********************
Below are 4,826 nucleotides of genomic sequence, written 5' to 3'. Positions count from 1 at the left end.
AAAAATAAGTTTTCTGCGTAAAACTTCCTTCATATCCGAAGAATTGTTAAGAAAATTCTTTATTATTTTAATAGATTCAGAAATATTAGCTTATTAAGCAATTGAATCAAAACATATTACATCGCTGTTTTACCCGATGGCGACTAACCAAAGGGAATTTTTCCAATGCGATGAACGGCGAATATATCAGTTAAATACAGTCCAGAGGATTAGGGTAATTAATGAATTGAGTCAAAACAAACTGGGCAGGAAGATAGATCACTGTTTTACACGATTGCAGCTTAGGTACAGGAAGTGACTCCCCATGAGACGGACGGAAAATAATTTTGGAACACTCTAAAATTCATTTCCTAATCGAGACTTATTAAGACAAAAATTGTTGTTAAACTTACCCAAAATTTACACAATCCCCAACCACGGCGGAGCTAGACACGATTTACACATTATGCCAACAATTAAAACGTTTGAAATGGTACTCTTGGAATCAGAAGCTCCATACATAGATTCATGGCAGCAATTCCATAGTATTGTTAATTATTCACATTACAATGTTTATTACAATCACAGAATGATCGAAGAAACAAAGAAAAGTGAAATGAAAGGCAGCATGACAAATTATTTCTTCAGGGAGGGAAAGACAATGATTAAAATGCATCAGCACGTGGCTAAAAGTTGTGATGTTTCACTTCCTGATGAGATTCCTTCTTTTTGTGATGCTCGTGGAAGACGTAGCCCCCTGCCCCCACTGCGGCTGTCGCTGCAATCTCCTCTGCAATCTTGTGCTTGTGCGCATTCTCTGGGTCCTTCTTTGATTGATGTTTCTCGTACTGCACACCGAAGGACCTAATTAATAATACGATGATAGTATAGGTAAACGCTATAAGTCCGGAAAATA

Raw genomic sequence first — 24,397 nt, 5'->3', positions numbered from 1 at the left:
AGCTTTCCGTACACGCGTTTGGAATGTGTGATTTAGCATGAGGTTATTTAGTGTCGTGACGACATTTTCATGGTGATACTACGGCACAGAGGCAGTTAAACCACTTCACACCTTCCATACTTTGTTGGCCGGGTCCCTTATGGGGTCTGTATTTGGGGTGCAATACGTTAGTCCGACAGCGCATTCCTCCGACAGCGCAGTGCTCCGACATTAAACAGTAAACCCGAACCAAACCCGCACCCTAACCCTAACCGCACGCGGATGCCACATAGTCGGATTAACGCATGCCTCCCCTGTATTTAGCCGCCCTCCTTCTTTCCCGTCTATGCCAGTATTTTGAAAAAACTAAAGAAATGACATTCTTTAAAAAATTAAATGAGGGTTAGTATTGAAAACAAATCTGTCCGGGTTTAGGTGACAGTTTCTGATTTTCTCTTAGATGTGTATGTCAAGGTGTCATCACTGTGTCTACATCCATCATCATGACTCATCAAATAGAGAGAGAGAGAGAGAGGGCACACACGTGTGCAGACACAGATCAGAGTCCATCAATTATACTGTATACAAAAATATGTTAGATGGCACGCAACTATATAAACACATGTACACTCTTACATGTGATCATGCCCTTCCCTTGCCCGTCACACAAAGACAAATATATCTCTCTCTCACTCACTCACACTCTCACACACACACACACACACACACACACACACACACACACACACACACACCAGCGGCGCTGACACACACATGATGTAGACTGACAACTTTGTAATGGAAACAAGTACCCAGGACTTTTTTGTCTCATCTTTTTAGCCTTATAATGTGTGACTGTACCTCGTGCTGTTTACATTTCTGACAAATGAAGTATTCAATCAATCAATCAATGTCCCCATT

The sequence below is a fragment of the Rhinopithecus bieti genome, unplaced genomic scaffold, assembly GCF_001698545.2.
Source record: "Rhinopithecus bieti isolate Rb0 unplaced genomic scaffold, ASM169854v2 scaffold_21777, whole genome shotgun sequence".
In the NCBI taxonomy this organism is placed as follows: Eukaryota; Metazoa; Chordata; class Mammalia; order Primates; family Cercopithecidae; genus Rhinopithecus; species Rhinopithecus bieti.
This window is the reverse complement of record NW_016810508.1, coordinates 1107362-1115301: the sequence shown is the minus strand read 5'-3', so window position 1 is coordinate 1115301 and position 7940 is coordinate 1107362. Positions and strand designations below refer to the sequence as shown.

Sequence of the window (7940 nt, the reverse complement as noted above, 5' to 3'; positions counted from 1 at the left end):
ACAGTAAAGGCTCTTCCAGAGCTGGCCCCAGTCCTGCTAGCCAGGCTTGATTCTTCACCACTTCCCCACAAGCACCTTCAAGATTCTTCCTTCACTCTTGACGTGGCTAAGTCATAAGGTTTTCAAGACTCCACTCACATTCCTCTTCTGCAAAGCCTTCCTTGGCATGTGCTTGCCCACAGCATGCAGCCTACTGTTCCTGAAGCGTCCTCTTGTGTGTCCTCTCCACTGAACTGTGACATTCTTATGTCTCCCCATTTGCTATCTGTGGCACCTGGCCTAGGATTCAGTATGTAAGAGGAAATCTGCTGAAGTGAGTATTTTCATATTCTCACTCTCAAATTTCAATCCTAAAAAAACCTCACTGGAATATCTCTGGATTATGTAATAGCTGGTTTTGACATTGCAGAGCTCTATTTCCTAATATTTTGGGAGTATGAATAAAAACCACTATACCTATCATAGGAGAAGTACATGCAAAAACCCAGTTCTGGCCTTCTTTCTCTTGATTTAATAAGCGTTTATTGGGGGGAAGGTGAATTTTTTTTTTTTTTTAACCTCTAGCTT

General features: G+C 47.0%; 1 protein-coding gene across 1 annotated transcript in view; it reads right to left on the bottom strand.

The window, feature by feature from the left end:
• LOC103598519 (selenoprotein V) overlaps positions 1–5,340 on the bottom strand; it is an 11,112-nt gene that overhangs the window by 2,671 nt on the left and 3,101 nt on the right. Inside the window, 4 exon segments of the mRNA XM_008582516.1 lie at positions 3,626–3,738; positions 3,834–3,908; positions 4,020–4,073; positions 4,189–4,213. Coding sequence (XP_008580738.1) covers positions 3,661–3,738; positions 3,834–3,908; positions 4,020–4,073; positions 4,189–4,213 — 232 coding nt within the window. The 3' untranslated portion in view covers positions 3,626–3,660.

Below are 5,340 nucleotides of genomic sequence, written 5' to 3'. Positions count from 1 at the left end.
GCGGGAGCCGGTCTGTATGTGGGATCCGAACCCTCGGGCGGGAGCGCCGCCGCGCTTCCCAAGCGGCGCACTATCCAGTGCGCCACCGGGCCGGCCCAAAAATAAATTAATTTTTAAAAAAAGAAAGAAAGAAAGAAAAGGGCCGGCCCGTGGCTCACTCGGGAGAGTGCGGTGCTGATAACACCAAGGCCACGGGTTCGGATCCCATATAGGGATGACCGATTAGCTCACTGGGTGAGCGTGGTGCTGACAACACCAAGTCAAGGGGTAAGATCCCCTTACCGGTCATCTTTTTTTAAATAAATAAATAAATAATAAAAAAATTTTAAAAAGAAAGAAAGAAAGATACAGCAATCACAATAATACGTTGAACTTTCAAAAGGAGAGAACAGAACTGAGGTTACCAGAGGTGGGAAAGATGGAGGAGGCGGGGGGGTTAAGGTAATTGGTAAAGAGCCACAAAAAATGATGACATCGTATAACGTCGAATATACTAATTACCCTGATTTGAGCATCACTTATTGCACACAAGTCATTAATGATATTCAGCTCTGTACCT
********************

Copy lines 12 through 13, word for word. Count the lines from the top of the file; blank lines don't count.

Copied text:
The window, feature by feature from the left end:
• LOC103598519 (selenoprotein V) overlaps positions 1–5,340 on the bottom strand; it is an 11,112-nt gene that overhangs the window by 2,671 nt on the left and 3,101 nt on the right. Inside the window, 4 exon segments of the mRNA XM_008582516.1 lie at positions 3,626–3,738; positions 3,834–3,908; positions 4,020–4,073; positions 4,189–4,213. Coding sequence (XP_008580738.1) covers positions 3,661–3,738; positions 3,834–3,908; positions 4,020–4,073; positions 4,189–4,213 — 232 coding nt within the window. The 3' untranslated portion in view covers positions 3,626–3,660.